- Granite is available in a range of patterns and colors, and is able to handle, heat, moisture, and general wear and tear. Its only disadvantage is that it’s heavy and, as with all natural stone, needs to be shaped and polished by professionals before fitting it to your bar.
- Marble is beautiful but not as practical as granite. It is porous, so it will absorb liquids such as wine and get stained unless it is sealed. It’s also more likely to show scratch marks and is fragile enough to crack or chip if mistreated.
- Quartzite (as opposed to quartz) is a natural stone with similar properties to granite but is slightly more flexible. Being a natural stone, it is available in varied tones, mainly greys, and browns, but less than granite.
Choosing Manufactured Materials For An Outdoor Bar Top
Choosing to go with manufactured materials gives you an extensive choice of materials, including ceramics, stone, and metal – not as romantic as natural but extremely practical and cost-effective.
Selecting A Metal Outdoor Bar Top
- Aluminum is recommended for its durability, light weight, and ability to withstand extremes of weather. It forms a thin layer of oxide that prevents corrosion but detracts from its appearance.
- Stainless steel is a very elegant choice, and it’s rust and corrosion resistant, so works very well as a bar top. Its drawback is, like all metal countertops, it absorbs heat from the sun, so it gets hot in summer and will melt the ice in your glass.
Selecting An Engineered Stone For Your Outdoor Bar Top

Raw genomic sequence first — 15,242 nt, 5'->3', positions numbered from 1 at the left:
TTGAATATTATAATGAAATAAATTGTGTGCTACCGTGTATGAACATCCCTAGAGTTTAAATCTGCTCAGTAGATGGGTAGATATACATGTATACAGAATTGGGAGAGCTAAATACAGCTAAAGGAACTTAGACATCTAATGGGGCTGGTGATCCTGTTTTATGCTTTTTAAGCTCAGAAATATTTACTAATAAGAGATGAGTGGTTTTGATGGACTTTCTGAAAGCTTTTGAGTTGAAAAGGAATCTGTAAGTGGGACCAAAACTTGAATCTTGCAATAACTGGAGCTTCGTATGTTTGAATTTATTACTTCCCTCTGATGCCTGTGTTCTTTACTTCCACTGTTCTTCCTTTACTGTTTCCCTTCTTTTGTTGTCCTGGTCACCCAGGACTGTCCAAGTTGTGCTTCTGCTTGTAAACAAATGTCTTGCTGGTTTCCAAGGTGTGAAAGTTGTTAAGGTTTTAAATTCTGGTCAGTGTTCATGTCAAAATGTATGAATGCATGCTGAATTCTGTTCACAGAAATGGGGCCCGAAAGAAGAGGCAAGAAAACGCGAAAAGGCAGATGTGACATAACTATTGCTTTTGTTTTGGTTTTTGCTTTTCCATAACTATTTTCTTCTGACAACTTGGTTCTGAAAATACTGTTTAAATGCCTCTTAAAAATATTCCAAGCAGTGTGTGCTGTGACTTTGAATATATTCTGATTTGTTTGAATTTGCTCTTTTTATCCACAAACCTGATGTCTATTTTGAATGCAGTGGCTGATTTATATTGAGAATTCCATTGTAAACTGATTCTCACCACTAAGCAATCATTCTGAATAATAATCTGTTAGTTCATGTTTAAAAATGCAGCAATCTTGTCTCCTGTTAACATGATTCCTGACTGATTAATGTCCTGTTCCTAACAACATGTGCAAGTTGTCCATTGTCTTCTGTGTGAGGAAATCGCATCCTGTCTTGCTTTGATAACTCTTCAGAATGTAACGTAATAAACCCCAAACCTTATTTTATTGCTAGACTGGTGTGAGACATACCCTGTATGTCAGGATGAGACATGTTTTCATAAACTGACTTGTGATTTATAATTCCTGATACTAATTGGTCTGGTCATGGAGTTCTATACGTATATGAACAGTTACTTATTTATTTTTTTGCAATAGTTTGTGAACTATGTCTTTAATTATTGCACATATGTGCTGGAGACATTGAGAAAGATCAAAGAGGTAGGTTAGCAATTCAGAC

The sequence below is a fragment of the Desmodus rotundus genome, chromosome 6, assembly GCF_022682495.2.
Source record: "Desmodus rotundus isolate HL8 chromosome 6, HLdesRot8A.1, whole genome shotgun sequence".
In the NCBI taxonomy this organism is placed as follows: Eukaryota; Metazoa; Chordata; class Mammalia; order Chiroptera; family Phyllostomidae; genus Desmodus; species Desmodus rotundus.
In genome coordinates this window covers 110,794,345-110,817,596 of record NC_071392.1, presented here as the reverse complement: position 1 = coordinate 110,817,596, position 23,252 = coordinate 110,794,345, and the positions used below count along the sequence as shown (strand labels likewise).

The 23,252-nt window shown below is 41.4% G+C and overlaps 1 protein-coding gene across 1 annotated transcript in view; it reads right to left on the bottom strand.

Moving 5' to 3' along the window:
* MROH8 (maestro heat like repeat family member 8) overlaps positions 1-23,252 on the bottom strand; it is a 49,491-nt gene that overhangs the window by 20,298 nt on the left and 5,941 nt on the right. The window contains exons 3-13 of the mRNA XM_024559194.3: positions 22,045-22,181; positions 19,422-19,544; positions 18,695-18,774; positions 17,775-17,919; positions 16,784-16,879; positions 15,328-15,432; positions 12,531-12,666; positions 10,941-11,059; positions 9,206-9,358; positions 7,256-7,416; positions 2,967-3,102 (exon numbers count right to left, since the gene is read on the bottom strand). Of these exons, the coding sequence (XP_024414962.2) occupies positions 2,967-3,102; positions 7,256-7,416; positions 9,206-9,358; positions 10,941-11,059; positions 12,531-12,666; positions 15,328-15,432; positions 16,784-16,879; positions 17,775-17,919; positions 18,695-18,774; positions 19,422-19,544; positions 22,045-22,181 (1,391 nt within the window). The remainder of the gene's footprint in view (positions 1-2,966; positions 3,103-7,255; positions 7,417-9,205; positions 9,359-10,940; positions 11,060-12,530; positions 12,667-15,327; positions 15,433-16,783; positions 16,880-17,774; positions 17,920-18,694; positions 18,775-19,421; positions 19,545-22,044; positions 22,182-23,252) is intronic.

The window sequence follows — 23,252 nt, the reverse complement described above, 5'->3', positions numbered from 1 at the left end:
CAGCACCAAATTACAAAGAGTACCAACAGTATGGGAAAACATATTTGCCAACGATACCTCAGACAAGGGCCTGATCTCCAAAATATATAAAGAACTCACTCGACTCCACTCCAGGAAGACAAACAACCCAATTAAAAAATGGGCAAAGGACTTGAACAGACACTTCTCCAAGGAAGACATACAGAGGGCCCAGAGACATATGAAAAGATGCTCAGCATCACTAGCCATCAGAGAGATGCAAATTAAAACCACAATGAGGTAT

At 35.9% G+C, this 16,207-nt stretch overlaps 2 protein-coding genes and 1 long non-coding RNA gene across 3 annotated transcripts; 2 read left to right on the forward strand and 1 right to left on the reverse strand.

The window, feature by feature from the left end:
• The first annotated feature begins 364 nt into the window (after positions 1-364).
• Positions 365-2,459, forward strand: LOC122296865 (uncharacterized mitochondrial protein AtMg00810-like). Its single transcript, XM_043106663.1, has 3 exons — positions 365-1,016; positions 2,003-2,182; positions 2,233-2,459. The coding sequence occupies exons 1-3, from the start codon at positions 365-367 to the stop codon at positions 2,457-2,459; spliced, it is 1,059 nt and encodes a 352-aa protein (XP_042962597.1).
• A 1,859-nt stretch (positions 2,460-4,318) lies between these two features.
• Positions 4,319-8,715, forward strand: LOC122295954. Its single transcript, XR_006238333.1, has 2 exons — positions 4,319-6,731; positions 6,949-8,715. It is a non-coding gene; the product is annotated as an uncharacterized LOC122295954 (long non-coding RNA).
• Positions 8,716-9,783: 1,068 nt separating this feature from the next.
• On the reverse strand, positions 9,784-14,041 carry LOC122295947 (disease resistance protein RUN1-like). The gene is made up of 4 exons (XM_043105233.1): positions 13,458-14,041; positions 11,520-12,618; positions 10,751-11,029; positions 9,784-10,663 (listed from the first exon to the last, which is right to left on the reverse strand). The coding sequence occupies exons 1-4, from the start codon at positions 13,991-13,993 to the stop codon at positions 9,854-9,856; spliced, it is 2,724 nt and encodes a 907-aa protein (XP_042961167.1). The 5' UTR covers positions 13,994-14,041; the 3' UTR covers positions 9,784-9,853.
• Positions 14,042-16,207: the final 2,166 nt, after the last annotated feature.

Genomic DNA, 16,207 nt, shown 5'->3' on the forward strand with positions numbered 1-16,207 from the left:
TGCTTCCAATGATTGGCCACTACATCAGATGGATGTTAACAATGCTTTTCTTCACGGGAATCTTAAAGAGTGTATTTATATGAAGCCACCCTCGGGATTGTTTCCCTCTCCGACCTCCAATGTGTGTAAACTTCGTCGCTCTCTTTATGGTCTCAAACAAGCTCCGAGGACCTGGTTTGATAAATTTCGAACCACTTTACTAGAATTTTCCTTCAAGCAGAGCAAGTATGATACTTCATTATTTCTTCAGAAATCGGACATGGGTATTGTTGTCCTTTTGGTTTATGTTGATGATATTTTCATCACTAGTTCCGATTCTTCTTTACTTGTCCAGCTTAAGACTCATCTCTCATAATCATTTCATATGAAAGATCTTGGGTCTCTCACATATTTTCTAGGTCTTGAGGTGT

- Quartz is an engineered stone with stone fragments combined with an epoxy resin and pigments to form a non-porous, extremely durable material in a wide range of colors. It can be affected by extreme heat, and if exposed to direct sun, it will discolor over time, so it is only suited for outdoor bars that are under cover.
- Silestone and Corian are also engineered stone products, with the latter using bauxite (from which aluminum is obtained) rather than quartz. Their properties are similar and very suitable for outdoor bar tops.
- Concrete, while not strictly an engineered stone, can be embedded with decorative stones or aggregate to give it a unique look. Construction of a concrete bar top is relatively simple, even for the average home handyman, and is relatively inexpensive. It’s durable but requires regular sealing to prevent stains as it is a porous material.
There are numerous other options for outdoor bar tops, including laminates, ceramic tiles, and glass, but we are looking for the best possible materials, and these all have serious limitations, so we’ll leave them for the more adventurous to investigate further.
“An outdoor bar” conjures up the image of laid-back relaxation, entertaining friends in a summer backyard setting, and sipping cocktails around the pool. You certainly don’t want it to be a matter of constant repairs to and maintenance of that bar counter.
There are several outdoor bar tops that will look great, will last for many years, and will require little more than an occasional wipe down. Natural materials or manufactured alternatives depend on personal taste, your budget, and the “look” you’re trying to create. There’s no shortage of good outdoor bar top choices, so start your search right now!